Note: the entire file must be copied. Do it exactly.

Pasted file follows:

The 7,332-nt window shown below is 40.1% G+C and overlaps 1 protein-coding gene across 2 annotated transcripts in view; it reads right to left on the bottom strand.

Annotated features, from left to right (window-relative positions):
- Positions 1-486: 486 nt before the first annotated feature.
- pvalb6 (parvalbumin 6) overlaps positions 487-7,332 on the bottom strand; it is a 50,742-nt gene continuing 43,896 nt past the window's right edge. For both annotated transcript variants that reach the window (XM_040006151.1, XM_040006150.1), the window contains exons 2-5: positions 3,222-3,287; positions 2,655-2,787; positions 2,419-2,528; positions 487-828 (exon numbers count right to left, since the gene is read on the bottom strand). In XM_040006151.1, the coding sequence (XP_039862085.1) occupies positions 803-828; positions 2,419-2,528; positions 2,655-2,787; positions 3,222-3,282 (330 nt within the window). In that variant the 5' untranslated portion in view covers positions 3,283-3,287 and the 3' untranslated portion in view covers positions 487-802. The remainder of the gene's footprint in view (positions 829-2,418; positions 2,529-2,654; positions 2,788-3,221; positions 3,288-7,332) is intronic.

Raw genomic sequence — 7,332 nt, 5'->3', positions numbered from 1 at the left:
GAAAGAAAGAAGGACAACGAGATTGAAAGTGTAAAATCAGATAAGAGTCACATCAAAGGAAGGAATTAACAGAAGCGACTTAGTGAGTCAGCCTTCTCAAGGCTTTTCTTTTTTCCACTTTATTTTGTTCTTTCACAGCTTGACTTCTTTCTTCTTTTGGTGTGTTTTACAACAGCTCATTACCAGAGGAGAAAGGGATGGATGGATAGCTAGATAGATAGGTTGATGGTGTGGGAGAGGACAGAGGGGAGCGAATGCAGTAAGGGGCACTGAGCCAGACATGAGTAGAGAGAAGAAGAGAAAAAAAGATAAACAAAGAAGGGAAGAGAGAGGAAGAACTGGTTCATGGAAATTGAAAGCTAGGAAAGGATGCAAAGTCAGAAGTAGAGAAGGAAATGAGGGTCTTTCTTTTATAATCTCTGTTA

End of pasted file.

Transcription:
The 7,332-nt window shown below is 40.1% G+C and overlaps 1 protein-coding gene across 2 annotated transcripts in view; it reads right to left on the bottom strand.

Annotated features, from left to right (window-relative positions):
- Positions 1-486: 486 nt before the first annotated feature.
- pvalb6 (parvalbumin 6) overlaps positions 487-7,332 on the bottom strand; it is a 50,742-nt gene continuing 43,896 nt past the window's right edge. For both annotated transcript variants that reach the window (XM_040006151.1, XM_040006150.1), the window contains exons 2-5: positions 3,222-3,287; positions 2,655-2,787; positions 2,419-2,528; positions 487-828 (exon numbers count right to left, since the gene is read on the bottom strand). In XM_040006151.1, the coding sequence (XP_039862085.1) occupies positions 803-828; positions 2,419-2,528; positions 2,655-2,787; positions 3,222-3,282 (330 nt within the window). In that variant the 5' untranslated portion in view covers positions 3,283-3,287 and the 3' untranslated portion in view covers positions 487-802. The remainder of the gene's footprint in view (positions 829-2,418; positions 2,529-2,654; positions 2,788-3,221; positions 3,288-7,332) is intronic.

Raw genomic sequence — 7,332 nt, 5'->3', positions numbered from 1 at the left:
GAAAGAAAGAAGGACAACGAGATTGAAAGTGTAAAATCAGATAAGAGTCACATCAAAGGAAGGAATTAACAGAAGCGACTTAGTGAGTCAGCCTTCTCAAGGCTTTTCTTTTTTCCACTTTATTTTGTTCTTTCACAGCTTGACTTCTTTCTTCTTTTGGTGTGTTTTACAACAGCTCATTACCAGAGGAGAAAGGGATGGATGGATAGCTAGATAGATAGGTTGATGGTGTGGGAGAGGACAGAGGGGAGCGAATGCAGTAAGGGGCACTGAGCCAGACATGAGTAGAGAGAAGAAGAGAAAAAAAGATAAACAAAGAAGGGAAGAGAGAGGAAGAACTGGTTCATGGAAATTGAAAGCTAGGAAAGGATGCAAAGTCAGAAGTAGAGAAGGAAATGAGGGTCTTTCTTTTATAATCTCTGTTA